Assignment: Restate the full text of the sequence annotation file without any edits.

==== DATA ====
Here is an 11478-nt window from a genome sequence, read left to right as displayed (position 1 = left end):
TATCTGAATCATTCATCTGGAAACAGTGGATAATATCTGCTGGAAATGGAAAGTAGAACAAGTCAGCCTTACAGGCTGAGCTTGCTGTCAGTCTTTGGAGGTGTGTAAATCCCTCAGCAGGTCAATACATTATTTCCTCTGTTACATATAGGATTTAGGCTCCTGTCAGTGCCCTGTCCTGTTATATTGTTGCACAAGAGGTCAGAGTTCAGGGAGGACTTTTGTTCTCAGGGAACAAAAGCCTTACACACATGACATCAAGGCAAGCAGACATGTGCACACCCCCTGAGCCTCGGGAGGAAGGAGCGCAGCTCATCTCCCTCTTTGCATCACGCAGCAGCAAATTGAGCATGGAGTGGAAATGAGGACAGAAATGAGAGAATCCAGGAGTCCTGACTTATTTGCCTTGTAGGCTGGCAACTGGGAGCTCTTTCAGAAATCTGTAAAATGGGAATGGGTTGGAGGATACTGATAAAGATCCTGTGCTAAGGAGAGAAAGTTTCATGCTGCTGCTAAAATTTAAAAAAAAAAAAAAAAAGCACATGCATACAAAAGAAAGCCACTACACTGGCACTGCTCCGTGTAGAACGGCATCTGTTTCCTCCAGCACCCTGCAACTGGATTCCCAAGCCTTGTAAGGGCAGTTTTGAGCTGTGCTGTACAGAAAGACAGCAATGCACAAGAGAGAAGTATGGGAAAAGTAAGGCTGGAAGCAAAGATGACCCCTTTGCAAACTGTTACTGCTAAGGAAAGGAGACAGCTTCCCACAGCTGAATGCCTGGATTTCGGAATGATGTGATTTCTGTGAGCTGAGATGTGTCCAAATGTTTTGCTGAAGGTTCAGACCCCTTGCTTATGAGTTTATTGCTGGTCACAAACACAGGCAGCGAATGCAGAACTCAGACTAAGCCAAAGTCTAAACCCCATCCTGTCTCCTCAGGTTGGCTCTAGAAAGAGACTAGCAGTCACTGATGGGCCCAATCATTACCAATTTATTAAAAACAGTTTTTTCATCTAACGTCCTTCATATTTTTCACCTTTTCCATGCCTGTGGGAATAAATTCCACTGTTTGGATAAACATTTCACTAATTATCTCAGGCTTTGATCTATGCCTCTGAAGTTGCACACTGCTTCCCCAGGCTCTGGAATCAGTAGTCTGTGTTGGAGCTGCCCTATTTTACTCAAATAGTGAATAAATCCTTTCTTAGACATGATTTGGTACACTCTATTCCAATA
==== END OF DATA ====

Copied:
Here is an 11478-nt window from a genome sequence, read left to right as displayed (position 1 = left end):
TATCTGAATCATTCATCTGGAAACAGTGGATAATATCTGCTGGAAATGGAAAGTAGAACAAGTCAGCCTTACAGGCTGAGCTTGCTGTCAGTCTTTGGAGGTGTGTAAATCCCTCAGCAGGTCAATACATTATTTCCTCTGTTACATATAGGATTTAGGCTCCTGTCAGTGCCCTGTCCTGTTATATTGTTGCACAAGAGGTCAGAGTTCAGGGAGGACTTTTGTTCTCAGGGAACAAAAGCCTTACACACATGACATCAAGGCAAGCAGACATGTGCACACCCCCTGAGCCTCGGGAGGAAGGAGCGCAGCTCATCTCCCTCTTTGCATCACGCAGCAGCAAATTGAGCATGGAGTGGAAATGAGGACAGAAATGAGAGAATCCAGGAGTCCTGACTTATTTGCCTTGTAGGCTGGCAACTGGGAGCTCTTTCAGAAATCTGTAAAATGGGAATGGGTTGGAGGATACTGATAAAGATCCTGTGCTAAGGAGAGAAAGTTTCATGCTGCTGCTAAAATTTAAAAAAAAAAAAAAAAAGCACATGCATACAAAAGAAAGCCACTACACTGGCACTGCTCCGTGTAGAACGGCATCTGTTTCCTCCAGCACCCTGCAACTGGATTCCCAAGCCTTGTAAGGGCAGTTTTGAGCTGTGCTGTACAGAAAGACAGCAATGCACAAGAGAGAAGTATGGGAAAAGTAAGGCTGGAAGCAAAGATGACCCCTTTGCAAACTGTTACTGCTAAGGAAAGGAGACAGCTTCCCACAGCTGAATGCCTGGATTTCGGAATGATGTGATTTCTGTGAGCTGAGATGTGTCCAAATGTTTTGCTGAAGGTTCAGACCCCTTGCTTATGAGTTTATTGCTGGTCACAAACACAGGCAGCGAATGCAGAACTCAGACTAAGCCAAAGTCTAAACCCCATCCTGTCTCCTCAGGTTGGCTCTAGAAAGAGACTAGCAGTCACTGATGGGCCCAATCATTACCAATTTATTAAAAACAGTTTTTTCATCTAACGTCCTTCATATTTTTCACCTTTTCCATGCCTGTGGGAATAAATTCCACTGTTTGGATAAACATTTCACTAATTATCTCAGGCTTTGATCTATGCCTCTGAAGTTGCACACTGCTTCCCCAGGCTCTGGAATCAGTAGTCTGTGTTGGAGCTGCCCTATTTTACTCAAATAGTGAATAAATCCTTTCTTAGACATGATTTGGTACACTCTATTCCAATA